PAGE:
Let me start with a question: how frequently do executives and employees ask general, business-related questions in your organization? If your answer is ‘Not too often’, I would recommend to ask yourself ‘Why?’ and ‘How could we change this?’.
A tool for strategic leaders
Questions are an indispensable tool for strategic thinking. Questions are the machete of strategic leaders, enabling them to blaze their trail through the thicket of business challenges in a fast-changing competitive environment.
At the same time, questions can include and motivate employees on all levels in shaping the development of your organization. Encouraging questions can foster an open and innovative corporate culture.
Take, for example, UK-based global pharmaceuticals company Mylan N.V.: its CEO, Heather Bresch, once said that she tries to “create an environment where good questions and good ideas can come from anyone”.
Used deliberately and systematically, questions can significantly improve the planning and implementation of corporate strategies. However, in order to use questions effectively, it is important to avoid the following three mistakes in asking questions.
Three common mistakes in asking strategic questions
1. Leading questions
In order to get good answers, strategic questions should be formulated as openly as possible. Your implicit assumptions and suggestions should not limit the scope of possible answers. If you ask, for example, “How could we achieve a growth target of 10 percent?”, you are already taking a growth target of 10 percent for granted, limiting the scope of answers to this target. Even if others dare to transcend the limits of the question, it may create a priming effect which may unconsciously limit the scope of answers to a figure close to 10 percent.
2. Narrow, closed questions
Closed questions as such don’t have to be necessarily bad. If you ask “Should we aim for growth next year?” this may be a valid strategic question. Although it is closed and basically leaves only the binary options ‘yes’ and ‘no’, it is generic enough to elicit an open discussion. However, the following question would be too narrow: “Should we aim for a growth target of 10 percent?” You could only ask this question after a strategic conversation for getting formal agreement among board members. However, as a driver for a strategic conversation, such a question would be useless.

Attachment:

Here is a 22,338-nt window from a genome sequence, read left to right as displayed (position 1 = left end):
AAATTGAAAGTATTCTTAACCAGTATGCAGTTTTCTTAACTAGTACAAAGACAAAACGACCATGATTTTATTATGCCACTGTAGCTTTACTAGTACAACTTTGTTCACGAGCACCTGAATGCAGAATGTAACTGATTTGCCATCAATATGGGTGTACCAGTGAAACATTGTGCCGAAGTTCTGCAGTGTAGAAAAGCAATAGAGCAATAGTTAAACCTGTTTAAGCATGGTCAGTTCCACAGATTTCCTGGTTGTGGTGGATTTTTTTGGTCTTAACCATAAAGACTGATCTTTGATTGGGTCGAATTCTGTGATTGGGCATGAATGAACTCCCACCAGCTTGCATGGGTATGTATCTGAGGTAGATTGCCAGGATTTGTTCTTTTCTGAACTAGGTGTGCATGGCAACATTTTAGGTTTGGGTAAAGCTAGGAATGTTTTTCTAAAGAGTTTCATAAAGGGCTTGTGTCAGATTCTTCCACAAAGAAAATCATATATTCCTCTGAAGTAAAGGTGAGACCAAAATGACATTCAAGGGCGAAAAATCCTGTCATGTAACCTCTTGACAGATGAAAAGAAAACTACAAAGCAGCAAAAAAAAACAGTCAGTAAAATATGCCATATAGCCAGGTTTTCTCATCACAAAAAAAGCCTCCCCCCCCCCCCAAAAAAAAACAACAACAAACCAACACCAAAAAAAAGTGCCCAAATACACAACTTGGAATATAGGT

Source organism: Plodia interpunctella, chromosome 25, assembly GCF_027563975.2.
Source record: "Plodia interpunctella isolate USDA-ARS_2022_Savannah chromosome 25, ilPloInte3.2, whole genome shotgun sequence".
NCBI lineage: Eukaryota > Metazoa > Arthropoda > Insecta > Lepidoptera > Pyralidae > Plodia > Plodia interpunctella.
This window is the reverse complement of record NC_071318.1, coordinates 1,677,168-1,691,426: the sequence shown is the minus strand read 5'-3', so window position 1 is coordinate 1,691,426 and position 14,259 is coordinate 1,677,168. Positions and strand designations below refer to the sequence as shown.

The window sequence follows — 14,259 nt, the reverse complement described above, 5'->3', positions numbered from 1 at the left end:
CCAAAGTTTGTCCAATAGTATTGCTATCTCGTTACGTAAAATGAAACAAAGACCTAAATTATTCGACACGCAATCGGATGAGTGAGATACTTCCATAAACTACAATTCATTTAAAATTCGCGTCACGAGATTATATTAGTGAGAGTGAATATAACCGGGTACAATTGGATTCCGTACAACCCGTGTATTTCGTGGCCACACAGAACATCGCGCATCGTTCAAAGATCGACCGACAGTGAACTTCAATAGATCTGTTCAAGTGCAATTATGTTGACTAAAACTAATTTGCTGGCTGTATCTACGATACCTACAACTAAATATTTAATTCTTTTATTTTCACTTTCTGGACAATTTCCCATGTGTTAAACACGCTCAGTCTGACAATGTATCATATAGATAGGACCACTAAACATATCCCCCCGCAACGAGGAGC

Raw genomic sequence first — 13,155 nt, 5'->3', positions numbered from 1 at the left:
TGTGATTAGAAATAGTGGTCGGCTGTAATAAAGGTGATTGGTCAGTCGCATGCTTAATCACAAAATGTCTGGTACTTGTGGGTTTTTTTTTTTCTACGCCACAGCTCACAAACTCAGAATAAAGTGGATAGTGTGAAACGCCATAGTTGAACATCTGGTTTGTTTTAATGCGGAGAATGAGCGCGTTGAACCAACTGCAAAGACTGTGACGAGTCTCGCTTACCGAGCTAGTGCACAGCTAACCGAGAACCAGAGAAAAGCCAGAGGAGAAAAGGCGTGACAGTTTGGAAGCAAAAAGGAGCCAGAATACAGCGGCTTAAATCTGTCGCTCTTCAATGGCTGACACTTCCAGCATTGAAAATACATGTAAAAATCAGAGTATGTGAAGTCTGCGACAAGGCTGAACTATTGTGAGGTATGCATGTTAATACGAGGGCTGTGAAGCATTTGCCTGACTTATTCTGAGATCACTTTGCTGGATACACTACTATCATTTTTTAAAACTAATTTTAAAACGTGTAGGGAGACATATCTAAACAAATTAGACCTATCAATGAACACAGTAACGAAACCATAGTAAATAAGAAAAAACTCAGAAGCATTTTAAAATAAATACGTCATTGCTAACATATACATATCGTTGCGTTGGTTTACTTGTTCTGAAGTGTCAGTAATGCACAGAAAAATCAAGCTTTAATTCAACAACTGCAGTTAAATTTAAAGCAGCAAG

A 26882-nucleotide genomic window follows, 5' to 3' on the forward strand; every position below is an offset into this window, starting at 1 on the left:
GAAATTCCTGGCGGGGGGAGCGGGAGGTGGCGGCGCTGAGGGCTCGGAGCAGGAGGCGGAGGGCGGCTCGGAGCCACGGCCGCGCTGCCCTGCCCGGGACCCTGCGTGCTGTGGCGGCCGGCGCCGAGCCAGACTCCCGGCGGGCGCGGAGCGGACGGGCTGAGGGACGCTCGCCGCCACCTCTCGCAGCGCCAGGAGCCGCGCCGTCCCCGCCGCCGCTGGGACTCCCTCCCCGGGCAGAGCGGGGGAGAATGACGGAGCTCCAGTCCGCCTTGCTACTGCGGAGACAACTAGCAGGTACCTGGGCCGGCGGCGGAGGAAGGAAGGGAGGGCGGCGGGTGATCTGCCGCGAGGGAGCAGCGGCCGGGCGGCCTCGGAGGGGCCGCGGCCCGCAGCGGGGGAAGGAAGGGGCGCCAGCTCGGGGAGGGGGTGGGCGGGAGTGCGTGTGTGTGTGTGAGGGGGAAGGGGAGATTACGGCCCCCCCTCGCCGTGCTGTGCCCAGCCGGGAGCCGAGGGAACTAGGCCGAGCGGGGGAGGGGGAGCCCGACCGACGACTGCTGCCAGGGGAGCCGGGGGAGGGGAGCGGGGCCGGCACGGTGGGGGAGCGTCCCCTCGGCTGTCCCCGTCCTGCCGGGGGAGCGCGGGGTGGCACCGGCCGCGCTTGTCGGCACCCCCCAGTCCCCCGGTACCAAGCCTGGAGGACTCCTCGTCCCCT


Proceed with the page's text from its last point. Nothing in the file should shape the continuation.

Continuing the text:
3. Short-cutting the search for answers
Asking relevant questions in an open way is only the first condition for an effective strategic conversation. The second condition is that you don’t go for the easy answer. Or as US economist and Nobel laureate Paul Samuelson once said: “Good questions outrank easy answers.” In other words, don’t spoil the value of a good question by being satisfied with an obvious, easy-to-find answer. It pays off to dig deeper.
In order to allow for a real conversation and multiple, diverse answers, it is particularly important that the CEO does not dominate the search for the answers, as this could inhibit other executives to come up with their own answers.
Sample questions for the strategy process
There are many suggestions for questions to be asked in order to progress the strategy process. As valuable as it may be to consider these questions, I would strongly advise you create your own set of strategic questions.
Nevertheless, here are three questions from a set of twelve questions I developed for facilitating the strategy process:
- Which vision and strategic goals do we pursue?
- How do we measure performance on our strategic goals?
- Which factors had a significant impact on our performance?
Subscribers of “Strategic Business Insights” have access to the full set of my twelve strategic questions as well as a selection of strategic questions by other authors.
As the sample questions show, strategic questions don’t have to be particularly original or clever in themselves. They should rather be open and thought-provoking, in order to trigger good answers and drive the strategy process.
Feel free to share your own experiences with strategic questions by providing a comment via the reply option below. Let me know, if you need support for facilitating strategic conversation sessions in your organization. I wish you success in utilizing the power of strategic questions.
Additional resource for SBI subscribers
Subscribers of my free weekly “Strategic Business Insights” have access to the additional resource “Selected Questions for Your Business Strategy” (enter the password you received with SBI 43/2015 when prompted).